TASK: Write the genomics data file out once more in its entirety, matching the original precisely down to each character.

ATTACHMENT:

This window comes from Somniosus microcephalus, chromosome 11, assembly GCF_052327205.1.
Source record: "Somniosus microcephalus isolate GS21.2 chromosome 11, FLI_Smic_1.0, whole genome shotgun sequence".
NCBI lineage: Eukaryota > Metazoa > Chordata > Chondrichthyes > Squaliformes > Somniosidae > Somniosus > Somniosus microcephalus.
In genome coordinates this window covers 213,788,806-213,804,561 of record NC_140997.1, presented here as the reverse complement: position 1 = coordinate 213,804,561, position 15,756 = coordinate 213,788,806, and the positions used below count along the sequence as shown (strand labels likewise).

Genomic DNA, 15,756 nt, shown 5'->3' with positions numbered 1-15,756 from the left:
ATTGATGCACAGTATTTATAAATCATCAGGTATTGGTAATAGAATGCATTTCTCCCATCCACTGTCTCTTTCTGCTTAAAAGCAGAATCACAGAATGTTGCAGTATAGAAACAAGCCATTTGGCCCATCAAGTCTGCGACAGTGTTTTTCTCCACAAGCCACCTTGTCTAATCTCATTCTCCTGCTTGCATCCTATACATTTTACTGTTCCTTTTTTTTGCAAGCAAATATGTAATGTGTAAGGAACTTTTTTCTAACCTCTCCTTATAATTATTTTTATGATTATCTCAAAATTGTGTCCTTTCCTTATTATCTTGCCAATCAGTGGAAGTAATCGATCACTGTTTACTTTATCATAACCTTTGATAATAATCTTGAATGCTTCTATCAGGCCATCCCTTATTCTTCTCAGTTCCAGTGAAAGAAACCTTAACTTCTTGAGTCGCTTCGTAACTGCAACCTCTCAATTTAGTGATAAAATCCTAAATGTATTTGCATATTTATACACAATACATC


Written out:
This window comes from Somniosus microcephalus, chromosome 11, assembly GCF_052327205.1.
Source record: "Somniosus microcephalus isolate GS21.2 chromosome 11, FLI_Smic_1.0, whole genome shotgun sequence".
NCBI lineage: Eukaryota > Metazoa > Chordata > Chondrichthyes > Squaliformes > Somniosidae > Somniosus > Somniosus microcephalus.
In genome coordinates this window covers 213,788,806-213,804,561 of record NC_140997.1, presented here as the reverse complement: position 1 = coordinate 213,804,561, position 15,756 = coordinate 213,788,806, and the positions used below count along the sequence as shown (strand labels likewise).

Genomic DNA, 15,756 nt, shown 5'->3' with positions numbered 1-15,756 from the left:
ATTGATGCACAGTATTTATAAATCATCAGGTATTGGTAATAGAATGCATTTCTCCCATCCACTGTCTCTTTCTGCTTAAAAGCAGAATCACAGAATGTTGCAGTATAGAAACAAGCCATTTGGCCCATCAAGTCTGCGACAGTGTTTTTCTCCACAAGCCACCTTGTCTAATCTCATTCTCCTGCTTGCATCCTATACATTTTACTGTTCCTTTTTTTTGCAAGCAAATATGTAATGTGTAAGGAACTTTTTTCTAACCTCTCCTTATAATTATTTTTATGATTATCTCAAAATTGTGTCCTTTCCTTATTATCTTGCCAATCAGTGGAAGTAATCGATCACTGTTTACTTTATCATAACCTTTGATAATAATCTTGAATGCTTCTATCAGGCCATCCCTTATTCTTCTCAGTTCCAGTGAAAGAAACCTTAACTTCTTGAGTCGCTTCGTAACTGCAACCTCTCAATTTAGTGATAAAATCCTAAATGTATTTGCATATTTATACACAATACATC